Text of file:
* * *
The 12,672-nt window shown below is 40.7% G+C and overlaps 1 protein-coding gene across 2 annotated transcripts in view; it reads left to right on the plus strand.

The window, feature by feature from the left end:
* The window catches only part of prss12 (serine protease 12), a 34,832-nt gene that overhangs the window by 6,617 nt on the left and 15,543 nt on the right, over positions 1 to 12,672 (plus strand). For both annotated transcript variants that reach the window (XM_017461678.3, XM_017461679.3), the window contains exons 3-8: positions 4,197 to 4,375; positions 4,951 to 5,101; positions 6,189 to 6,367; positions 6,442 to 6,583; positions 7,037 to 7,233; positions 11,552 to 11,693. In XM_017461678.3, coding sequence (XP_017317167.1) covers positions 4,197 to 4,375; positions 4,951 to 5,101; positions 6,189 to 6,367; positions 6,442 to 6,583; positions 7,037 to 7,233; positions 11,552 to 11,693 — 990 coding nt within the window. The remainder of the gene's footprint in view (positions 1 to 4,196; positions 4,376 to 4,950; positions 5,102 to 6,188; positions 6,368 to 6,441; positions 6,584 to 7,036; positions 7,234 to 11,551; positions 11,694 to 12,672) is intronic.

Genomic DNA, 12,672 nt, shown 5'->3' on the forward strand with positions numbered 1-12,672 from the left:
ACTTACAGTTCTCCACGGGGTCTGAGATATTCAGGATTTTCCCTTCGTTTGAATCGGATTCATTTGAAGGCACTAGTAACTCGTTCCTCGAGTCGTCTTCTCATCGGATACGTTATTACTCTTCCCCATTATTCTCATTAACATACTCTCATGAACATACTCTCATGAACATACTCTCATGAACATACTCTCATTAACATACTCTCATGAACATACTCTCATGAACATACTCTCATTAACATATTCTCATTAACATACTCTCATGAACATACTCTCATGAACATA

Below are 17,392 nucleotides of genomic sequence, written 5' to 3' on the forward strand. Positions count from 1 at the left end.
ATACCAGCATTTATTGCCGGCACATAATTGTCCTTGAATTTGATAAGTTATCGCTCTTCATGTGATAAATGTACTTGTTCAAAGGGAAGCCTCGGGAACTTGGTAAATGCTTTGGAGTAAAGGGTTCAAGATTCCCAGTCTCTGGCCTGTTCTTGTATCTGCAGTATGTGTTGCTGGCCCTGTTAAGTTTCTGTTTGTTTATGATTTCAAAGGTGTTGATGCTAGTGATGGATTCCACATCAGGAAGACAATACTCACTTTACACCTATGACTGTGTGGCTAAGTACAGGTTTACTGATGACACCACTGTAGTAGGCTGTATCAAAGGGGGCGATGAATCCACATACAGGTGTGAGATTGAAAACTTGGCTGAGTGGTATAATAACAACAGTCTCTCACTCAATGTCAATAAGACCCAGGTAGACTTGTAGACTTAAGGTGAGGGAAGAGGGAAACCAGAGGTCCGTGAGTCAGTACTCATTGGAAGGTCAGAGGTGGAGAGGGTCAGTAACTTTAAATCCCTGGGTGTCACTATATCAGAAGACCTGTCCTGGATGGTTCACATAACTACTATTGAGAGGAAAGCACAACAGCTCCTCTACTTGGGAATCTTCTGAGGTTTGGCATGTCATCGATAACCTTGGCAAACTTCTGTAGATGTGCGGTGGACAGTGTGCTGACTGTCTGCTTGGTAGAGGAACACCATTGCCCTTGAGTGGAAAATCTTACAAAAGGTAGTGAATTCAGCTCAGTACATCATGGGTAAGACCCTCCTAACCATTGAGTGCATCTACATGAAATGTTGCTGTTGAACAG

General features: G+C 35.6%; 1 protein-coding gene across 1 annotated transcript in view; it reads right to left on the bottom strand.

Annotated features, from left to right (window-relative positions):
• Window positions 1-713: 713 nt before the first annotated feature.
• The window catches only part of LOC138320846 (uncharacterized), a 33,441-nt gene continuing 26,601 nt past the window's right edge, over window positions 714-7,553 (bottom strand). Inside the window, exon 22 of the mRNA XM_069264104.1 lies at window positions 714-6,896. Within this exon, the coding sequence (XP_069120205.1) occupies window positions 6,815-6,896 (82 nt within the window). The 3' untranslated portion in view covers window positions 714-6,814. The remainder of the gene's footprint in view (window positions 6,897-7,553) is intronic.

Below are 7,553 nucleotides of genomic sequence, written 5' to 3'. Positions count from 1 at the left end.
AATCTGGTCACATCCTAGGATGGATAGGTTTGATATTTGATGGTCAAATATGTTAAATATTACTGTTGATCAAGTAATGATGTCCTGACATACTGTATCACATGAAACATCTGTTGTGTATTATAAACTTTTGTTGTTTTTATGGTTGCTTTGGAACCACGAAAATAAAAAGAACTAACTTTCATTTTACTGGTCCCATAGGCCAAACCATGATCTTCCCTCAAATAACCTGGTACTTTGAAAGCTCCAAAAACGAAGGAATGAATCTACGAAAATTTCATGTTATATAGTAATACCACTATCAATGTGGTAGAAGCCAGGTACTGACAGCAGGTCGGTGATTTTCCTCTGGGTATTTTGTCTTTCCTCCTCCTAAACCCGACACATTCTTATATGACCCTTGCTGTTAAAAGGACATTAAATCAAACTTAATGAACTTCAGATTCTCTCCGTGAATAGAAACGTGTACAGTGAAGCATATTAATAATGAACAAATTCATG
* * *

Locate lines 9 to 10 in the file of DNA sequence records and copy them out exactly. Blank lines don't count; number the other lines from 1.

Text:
Annotated features, from left to right (window-relative positions):
• Window positions 1-713: 713 nt before the first annotated feature.